There is obvious merit in the establishment of a committee of Parliament to which the public can address its grievances about movements in the prices of particular goods, the pricing practices adopted by manufacturers or retailers, or even the pricing practices of a particular shop. In many cases such complaints will be better dealt with by consumer protection bodies, or perhaps the Trade Practices Tribunal. If so, the staff of the Committee can pass on the complaints to the appropriate authorities. But the fact that the complaints have come to the Committee will mean that it will be better informed about the multitude of business practices which are relevant to price movements. It is quite clear, for example, that a major contributing factor to inflation in Australia, and indeed elsewhere, is the ability of sellers to avoid absorbing cost increases or to avoid looking for ways of increasing their own efficiency as a response to cost increases. They can avoid this because of the existence of high levels of unused protection against imports in certain sectors of the economy, the prevalence of monopolistic and oligopolistic market structures, and restrictive trading practices generally.

It will not, of course, be the function of the Committee to investigate all complaints received by it. Nevertheless the fact that the Committee will exist and will express its willingness to receive and to take note of complaints will be a valuable contribution to increasing the responsiveness of the Parliament to public concern on price movements and pricing practices. As well as considering complaints, the Committee will be able to consider on its own initiative any particular price, or price structure, or pricing practice. It is hardly necessary to stress the potential importance of the proposed Committee. The study of the movement of the prices of some groups of commodities relative to others, and the study of movements in the general price index level as expressed in such indicators as the consumer price index, embrace virtually the whole scope of the discipline of economics, and impinge on every area of economic policy. To a large extent that answers some of the concern which has been contrived by the Opposition in the amendment which it has moved. The amendment states that the Opposition feels that the Government has wilfully and malevolently excluded the public sector from consideration. This is not so, and I will indicate later further reasons why this is not so.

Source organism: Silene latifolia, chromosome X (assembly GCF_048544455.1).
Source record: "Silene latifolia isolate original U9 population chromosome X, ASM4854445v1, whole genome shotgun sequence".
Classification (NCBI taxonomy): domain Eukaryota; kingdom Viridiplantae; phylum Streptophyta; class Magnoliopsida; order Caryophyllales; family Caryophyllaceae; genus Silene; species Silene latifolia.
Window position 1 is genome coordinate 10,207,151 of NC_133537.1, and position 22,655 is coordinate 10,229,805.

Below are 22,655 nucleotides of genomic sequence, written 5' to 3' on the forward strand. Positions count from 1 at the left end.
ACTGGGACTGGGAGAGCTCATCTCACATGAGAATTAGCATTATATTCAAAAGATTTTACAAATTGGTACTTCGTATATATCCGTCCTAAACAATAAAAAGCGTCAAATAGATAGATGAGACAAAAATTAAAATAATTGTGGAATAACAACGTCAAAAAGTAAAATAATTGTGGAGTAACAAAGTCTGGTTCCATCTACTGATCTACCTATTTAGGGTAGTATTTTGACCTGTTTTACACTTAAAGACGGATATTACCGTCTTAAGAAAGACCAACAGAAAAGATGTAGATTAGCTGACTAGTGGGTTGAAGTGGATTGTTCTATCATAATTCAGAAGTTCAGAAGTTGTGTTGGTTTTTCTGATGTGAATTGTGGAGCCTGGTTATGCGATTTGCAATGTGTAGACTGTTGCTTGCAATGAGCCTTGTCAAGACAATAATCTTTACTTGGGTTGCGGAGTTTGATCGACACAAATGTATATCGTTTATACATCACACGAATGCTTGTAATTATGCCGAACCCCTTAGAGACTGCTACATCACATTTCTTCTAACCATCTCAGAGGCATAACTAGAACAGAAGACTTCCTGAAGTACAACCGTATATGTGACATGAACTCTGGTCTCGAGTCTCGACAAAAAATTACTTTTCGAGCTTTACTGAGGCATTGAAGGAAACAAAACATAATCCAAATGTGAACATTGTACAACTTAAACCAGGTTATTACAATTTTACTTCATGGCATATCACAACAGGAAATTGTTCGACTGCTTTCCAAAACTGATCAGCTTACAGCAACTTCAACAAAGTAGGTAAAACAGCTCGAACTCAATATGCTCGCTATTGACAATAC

Thus, for the first time in the Australian Parliament, the Government is proposing that facilities for the Parliament to concern itself directly and on a continuing basis with the

Important economic questions of the day should be provided. But let it be understood that the Government does not claim that the Joint Committee will be a major instrument of Government policy in combating inflation. The main use of the Committee will be to enable the Parliament to inform itself and the public on price movements. If the resulting publicity which may arise concerning price increases in a particular industry, or by a particular company, is such as to make companies hesitate before raising prices, or even to forego price increases, this is all to the good. We shall be delighted if the effect of the deliberations of the Committee is along these lines. But we do not intend to depend on moral force alone, strong though that may be in the new context of a Government concerned with the welfare of the community.

We have under way a body of legislation and administrative action which will provide the framework for a tough and efficacious anti-inflationary policy. We began, of course, by recognising the realities of the international monetary system and our own enormous balance of payments surpluses, and revaluing the dollar. The correctness of this decision has since been generally acknowledged. For example, Professor Paul Samuelson of the Massachusetts Institute of Technology, currently visiting Australia, who is winner of the Nobel Prize for economics and one of the best-known and most respected economists in the world, has expressed his agreement with the Government's decision. He was, in fact, pictured in a newspaper this morning with a smiling Leader of the Opposition, which no doubt confirms that gentleman's private agreement with revaluation, and his tacit acceptance of the correctness of a move which the Country Party would not allow him to make during his own less than glorious term as Treasurer. The revaluation will act to relieve existing and potential inflationary forces originating from overseas, and will reduce costs for Australian industry.